The Great Rapprochement

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The Great Rapprochement, according to historians including Bradford Perkins, describes the convergence of diplomatic, political, military and economic objectives between the United States and Great Britain in 1895-1915, the two decades up to and including the beginning of World War I.

Uncle Sam embracing John Bull, while Britannia and Columbia hold hands and sit together in the background in The Great Rapprochement (1898).

Mixed feelings[edit]

Adam Smith predicted in The Wealth of Nations (1776) that if given representation in Parliament, in a century the Thirteen Colonies would become the center of the British Empire, but the American Revolution that began at that time disrupted the empire's relationship with the new United States.[1] The War of 1812 and disputes along the United States-Canada border continued to cause suspicion between the two countries. The U.S. was seen as a potential threat by the British Empire, and the latter was seen by the former as the antique and aristocratic empire which had once ruled it.

However, the Americans were aware of how much they owed to their British background, and the British institutions had always contrasted favorably against their European counterparts; as early as 1823, the United Kingdom backed up the American Monroe Doctrine, and the two countries cooperated in naval anti-slave trade efforts. The differences that had separated an agrarian and anti-imperialist United States and the industrialized, imperialistic Britain had rapidly diminished after 1860. The United States in 1865 emerged from its civil war a major industrial power with a more centralized government, and emerged from the Spanish–American War (1898) an imperial power with possessions around the globe, and a special interest in the approaches to what in 1914 became the Panama Canal.

By 1901 many influential Britons advocated for a closer relationship between the two countries. W. T. Stead even proposed that year in The Americanization of the World that the British Empire and the United States merge to unify the English-speaking world, as doing so would help Britain "continue for all time to be an integral part of the greatest of all World-Powers, supreme on sea and unassailable on land, permanently delivered from all fear of hostile attack, and capable of wielding irresistible influence in all parts of this planet". The Scottish-born American Andrew Carnegie shared the goal, telling Stead "We are heading straight to the Re-United States".[1] As American Anglophobia declined, London realized the value of a long-term ally that would prevent an upset in Britain's balance of power, which the German Empire and Russian Empire appeared to threaten.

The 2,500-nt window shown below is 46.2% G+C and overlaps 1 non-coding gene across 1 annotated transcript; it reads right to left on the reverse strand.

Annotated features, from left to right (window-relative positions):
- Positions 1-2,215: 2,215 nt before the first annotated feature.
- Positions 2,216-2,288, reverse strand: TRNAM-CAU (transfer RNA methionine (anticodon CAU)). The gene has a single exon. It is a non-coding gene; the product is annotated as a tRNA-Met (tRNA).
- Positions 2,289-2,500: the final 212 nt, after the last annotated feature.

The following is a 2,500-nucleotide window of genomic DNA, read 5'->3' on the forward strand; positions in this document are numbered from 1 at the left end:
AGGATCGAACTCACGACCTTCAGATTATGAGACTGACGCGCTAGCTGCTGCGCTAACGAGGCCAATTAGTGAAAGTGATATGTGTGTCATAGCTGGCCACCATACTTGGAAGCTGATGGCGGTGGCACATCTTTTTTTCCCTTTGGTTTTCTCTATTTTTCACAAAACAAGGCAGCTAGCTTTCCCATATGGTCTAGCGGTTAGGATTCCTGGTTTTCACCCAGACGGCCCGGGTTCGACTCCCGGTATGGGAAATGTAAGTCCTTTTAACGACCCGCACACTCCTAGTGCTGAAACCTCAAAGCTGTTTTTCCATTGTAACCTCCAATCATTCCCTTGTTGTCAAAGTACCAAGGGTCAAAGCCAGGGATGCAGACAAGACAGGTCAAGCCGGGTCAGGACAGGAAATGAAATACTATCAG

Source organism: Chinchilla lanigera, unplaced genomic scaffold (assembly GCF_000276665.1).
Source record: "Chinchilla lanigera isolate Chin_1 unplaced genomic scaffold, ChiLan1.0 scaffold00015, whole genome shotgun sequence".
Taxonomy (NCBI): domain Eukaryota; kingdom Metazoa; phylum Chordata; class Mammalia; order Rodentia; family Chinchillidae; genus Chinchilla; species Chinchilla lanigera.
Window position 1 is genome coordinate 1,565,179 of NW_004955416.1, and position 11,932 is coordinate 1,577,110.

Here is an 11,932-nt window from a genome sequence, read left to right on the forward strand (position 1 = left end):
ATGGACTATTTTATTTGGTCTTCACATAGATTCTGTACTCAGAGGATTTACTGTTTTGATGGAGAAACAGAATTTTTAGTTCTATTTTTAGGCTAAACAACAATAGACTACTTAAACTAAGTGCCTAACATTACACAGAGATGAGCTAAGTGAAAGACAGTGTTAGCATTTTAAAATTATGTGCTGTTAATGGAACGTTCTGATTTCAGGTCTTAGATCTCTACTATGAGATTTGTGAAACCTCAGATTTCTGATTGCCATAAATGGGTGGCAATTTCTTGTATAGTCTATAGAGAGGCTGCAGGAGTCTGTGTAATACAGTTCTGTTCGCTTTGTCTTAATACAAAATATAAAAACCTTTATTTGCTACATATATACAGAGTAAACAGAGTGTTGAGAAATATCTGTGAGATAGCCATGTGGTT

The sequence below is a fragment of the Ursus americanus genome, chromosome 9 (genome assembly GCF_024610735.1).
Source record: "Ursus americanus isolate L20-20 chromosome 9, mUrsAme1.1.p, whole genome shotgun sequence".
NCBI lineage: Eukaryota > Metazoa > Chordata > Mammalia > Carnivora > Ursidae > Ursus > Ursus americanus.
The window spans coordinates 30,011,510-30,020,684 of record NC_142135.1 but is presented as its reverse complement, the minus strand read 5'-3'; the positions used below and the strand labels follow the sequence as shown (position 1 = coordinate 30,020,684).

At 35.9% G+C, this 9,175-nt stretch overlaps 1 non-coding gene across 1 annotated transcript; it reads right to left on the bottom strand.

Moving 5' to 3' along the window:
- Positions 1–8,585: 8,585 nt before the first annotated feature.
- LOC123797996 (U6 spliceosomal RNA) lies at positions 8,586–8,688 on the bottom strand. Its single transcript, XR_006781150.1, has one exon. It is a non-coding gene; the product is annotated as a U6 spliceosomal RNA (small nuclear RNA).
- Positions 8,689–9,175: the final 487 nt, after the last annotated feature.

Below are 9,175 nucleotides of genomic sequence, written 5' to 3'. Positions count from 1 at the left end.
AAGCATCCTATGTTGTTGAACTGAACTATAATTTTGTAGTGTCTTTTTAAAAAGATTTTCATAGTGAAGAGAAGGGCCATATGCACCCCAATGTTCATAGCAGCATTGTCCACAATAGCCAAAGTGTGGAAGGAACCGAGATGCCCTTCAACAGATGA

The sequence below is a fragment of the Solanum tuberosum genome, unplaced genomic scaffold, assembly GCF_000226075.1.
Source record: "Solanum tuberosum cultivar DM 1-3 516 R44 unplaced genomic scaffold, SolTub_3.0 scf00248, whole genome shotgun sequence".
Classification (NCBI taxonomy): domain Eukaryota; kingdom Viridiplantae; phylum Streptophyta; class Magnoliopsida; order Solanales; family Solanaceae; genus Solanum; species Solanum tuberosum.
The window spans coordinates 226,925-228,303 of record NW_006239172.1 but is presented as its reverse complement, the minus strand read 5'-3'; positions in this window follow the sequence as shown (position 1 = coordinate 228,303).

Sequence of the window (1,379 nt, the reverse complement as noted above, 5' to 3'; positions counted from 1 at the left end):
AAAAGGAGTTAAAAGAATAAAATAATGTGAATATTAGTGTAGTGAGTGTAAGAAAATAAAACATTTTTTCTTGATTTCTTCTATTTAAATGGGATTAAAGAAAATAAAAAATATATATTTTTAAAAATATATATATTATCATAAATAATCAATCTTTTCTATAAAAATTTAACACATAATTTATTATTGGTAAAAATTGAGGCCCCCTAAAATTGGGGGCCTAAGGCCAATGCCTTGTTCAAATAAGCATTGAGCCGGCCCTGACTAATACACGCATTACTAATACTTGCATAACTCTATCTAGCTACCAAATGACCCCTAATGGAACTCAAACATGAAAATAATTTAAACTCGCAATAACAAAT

Shared Interests[edit]

Otto von Bismarck remarked at the end of the 19th century that the most significant event of the 20th century would be "The fact that the North Americans speak English".[2] The American culture and language was built upon Britain's. However, Irish Catholics in the U.S. were strongly hostile to Britain (because of the issue of independence for Ireland), and pushed the Democratic Party toward hostile measures, such as the dispute over the Venezuela boundary.[3]

The Spanish-American War[edit]

The most notable sign of a warming in Anglo-American relations was the United Kingdom's actions during the Spanish–American War. Britain had long favored Spanish control over Cuba, because the threat of possession of Cuba by an unfriendly United States might harm British trade in the Caribbean. However, with the warming of Anglo-American relations and a guarantee of Cuban independence by the U.S. in 1898, Britain abandoned this policy and supported the U.S. policy of calling for the independence of Cuba.[4]

At the start of the Spanish–American War, most Continental European powers remained neutral, while warning Spain repeatedly not to provoke a war with the much more powerful U.S. Britain also remained neutral but openly sided with America.[5] During the 90-day war, Britain sold coal to the U.S. Navy and allowed the U.S. Military to use Britain's undersea cables to communicate.[6] When Commodore Dewey's fleet sailed out of Hong Kong's harbor for Manila, the British soldiers and sailors in the harbor cheered for them.[7]

See also[edit]

Footnotes[edit]

  1. ^ a b Stead, W. T. (1901). The Americanization of the World. Horace Markley. pp. 396–399,405–407. 
  2. ^ Jasone Cenoz, "English in Europe: The Acquisition of a Third Language"
  3. ^ Michael Edward Brown; Sean M. Lynn-Jones; Steven E. Miller (1996). Debating the Democratic Peace. MIT Press. p. 147. 
  4. ^ Henry Watterson, "History of the Spanish-American War", pg 389
  5. ^ David F. Trask (1996). The War With Spain in 1898. U of Nebraska Press. pp. 45–48. 
  6. ^ http://www.theodoreroosevelt.org/life/foreignpol.htm
  7. ^ The Relations of the United States and Spain: The Spanish-American War "French Ensor Chadwick" pg 156

References[edit]

  • Adams, Iestyn. Brothers Across The Ocean: British Foreign Policy and the Origins of the Anglo-American 'special relationship' (2005).
  • Burton, David H, British-American Diplomacy 1895-1917: Early Years of the Special Relationship (1999).
  • Perkins, Bradford. The great rapprochement: England and the United States, 1895-1914 (1968).
  • James C. Bennett, "The Anglosphere Challenge" (2004).